A plan to shrink Illinois’ carbon footprint and steer hundreds of millions of dollars in ratepayer subsidies to Exelon failed to materialize in Springfield Tuesday amid feuding between environmentalists and organized labor, leaving one of Gov. JB Pritzker’s key priorities in doubt.
The Illinois Senate had convened Tuesday to take up a green energy package that was a big piece of unfinished business from the spring legislative session that could have broad ramifications.
But Senate President Don Harmon, D-Oak Park, said no deal came together, largely due to concerns about phasing out natural gas-fueled power plants before mid-century — an integral part of Pritzker’s plan to reduce greenhouse gas emissions in Illinois and a top aim for environmental groups.
That priority ran headlong into the potential loss of thousands of union jobs at those facilities, leaving labor unwilling to sign on to an energy deal and forcing Senate Democrats to choose sides between two influential blocs within the party, Harmon said.
“We don’t want to vote for something that puts us in the middle of a fight between friends, between key constituencies, between organized labor and the environmental community,” Senate President Don Harmon, D-Oak Park, said at a press briefing after the Senate shut down without an energy vote Tuesday night.
“There is a deal to be reached, and we just need to get them back at the table and push a little bit harder,” he said. “I’m confident we’ll be able to do that.”
There is no timetable for Harmon’s legislative chamber to return to Springfield, but the inaction could trigger Exelon to ratchet up plans to mothball its financially ailing nuclear plants at Byron and Dresden and imperil union jobs at those facilities.
Under a deal Pritzker’s office brokered and that was to be part of the energy package, Exelon was in line to get $694 million in new ratepayer subsidies in exchange for keeping those two plants and one at Braidwood open for another five years.
“We are disappointed that a comprehensive climate and energy bill that would preserve Illinois’ largest source of clean energy failed to pass, paradoxically putting at risk the clean air and jobs goals that all policymakers rightfully agree are critical to our state,” Exelon spokesman Paul Adams said in a statement Tuesday evening.
“We are mindful and appreciative of efforts by environmentalists and labor leaders to continue negotiating on the remaining issues, and we hope that legislative leaders are right in expressing optimism that this stalemate may be resolved in time to preserve Illinois’ nuclear fleet,” Adams said. “Absent quick passage of legislation, Exelon has no choice but to proceed with retiring Byron in September and Dresden in November, as previously announced.”
Pritzker’s administration had tried to mollify concerns within Harmon’s caucus about the fate of coal-burning plants in Springfield and the high-polluting Prairie State Energy Campus in far downstate Marissa by extending their lifespans to 2045 so long as they were able to contain 90% of their carbon emissions. The governor had earlier advocated for the plants’ closure by 2035.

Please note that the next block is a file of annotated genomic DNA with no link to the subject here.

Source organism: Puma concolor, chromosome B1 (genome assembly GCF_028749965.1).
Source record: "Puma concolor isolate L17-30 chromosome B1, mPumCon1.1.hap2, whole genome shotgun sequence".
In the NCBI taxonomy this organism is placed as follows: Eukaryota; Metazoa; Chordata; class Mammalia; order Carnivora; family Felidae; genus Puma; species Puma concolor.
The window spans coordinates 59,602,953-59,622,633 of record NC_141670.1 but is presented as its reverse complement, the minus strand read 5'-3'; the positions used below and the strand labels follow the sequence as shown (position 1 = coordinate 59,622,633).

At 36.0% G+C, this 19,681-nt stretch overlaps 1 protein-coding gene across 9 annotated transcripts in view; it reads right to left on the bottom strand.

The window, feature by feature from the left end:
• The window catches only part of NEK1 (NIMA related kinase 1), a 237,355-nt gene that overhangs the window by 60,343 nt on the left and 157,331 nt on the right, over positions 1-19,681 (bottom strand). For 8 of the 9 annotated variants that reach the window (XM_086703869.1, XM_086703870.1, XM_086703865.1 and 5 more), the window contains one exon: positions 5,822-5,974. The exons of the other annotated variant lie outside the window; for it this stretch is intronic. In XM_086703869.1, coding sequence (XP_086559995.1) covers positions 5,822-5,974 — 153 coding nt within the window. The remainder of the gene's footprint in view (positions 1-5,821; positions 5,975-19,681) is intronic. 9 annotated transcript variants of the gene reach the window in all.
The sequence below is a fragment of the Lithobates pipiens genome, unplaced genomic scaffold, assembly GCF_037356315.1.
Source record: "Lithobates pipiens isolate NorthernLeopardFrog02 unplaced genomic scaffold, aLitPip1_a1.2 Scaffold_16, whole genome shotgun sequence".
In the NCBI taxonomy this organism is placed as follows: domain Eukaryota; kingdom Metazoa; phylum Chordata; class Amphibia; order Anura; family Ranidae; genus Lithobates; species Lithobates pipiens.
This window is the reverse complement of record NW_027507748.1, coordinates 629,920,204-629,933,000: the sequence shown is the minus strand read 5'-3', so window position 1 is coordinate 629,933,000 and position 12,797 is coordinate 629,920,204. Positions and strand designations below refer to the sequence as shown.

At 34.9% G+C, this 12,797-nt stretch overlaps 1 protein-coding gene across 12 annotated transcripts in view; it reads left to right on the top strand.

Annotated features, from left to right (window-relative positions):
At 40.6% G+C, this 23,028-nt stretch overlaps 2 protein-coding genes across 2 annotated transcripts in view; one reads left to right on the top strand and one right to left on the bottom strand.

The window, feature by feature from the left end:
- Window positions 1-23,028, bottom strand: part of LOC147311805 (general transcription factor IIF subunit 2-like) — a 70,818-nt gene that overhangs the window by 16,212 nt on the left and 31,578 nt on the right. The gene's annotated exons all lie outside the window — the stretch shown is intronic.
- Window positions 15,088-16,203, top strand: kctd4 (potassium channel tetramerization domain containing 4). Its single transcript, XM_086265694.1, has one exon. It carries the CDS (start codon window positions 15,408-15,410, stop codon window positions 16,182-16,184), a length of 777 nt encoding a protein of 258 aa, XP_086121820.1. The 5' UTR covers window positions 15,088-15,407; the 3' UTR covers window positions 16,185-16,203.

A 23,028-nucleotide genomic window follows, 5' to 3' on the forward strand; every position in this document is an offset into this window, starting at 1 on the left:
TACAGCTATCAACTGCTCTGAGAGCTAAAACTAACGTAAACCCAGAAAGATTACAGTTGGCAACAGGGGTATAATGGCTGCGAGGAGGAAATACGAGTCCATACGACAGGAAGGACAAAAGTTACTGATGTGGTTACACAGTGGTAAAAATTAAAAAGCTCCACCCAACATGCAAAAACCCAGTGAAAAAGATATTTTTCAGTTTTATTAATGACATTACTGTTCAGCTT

But that concession didn’t do anything to jump-start the legislative inertia surrounding the energy package, leaving aides to the governor disappointed and frustrated with the day’s developments.
“The governor’s office [Tuesday] presented a comprehensive, compromise energy package,” said Deputy Gov. Christian Mitchell, Pritzker’s point man on energy talks. “That package doubled our commitment to renewable energy, put us on a path of 100%clean power by 2050, would have allowed an exemption for Prairie State and [Springfield] if they reached 90% carbon capture by 2034 to stay open til 2045, provided a rightsized subsidy to Exelon to preserve their nuclear fleet and would have made Illinois the best place in the country to make or manufacture an electric car, and all of that leading with ethics.
“The Senate chose not to take up that bill today,” Mitchell said.
But Republicans pinned blame for the inaction on Pritzker himself.
“Unfortunately, the governor’s unrealistic demands in his bill, proposals that would cost thousands of jobs and potentially increase our electric bills up to 20%, were the reason the Illinois Senate did not take a vote on any energy legislation,” said state Sen. Sue Rezin, R-Morris, whose legislative district includes three Exelon plants.
“There simply was not enough support for the governor’s plan, and he was not willing to negotiate with the unions,” she said.
Meanwhile, the state House of Representatives is scheduled to meet Wednesday. It’s expected to take up a measure that would let Chicago voters elect a public school board. The plan faces opposition from Mayor Lori Lightfoot, who currently has the power to appoint all members of the Chicago Board of Education, which governs the city’s schools.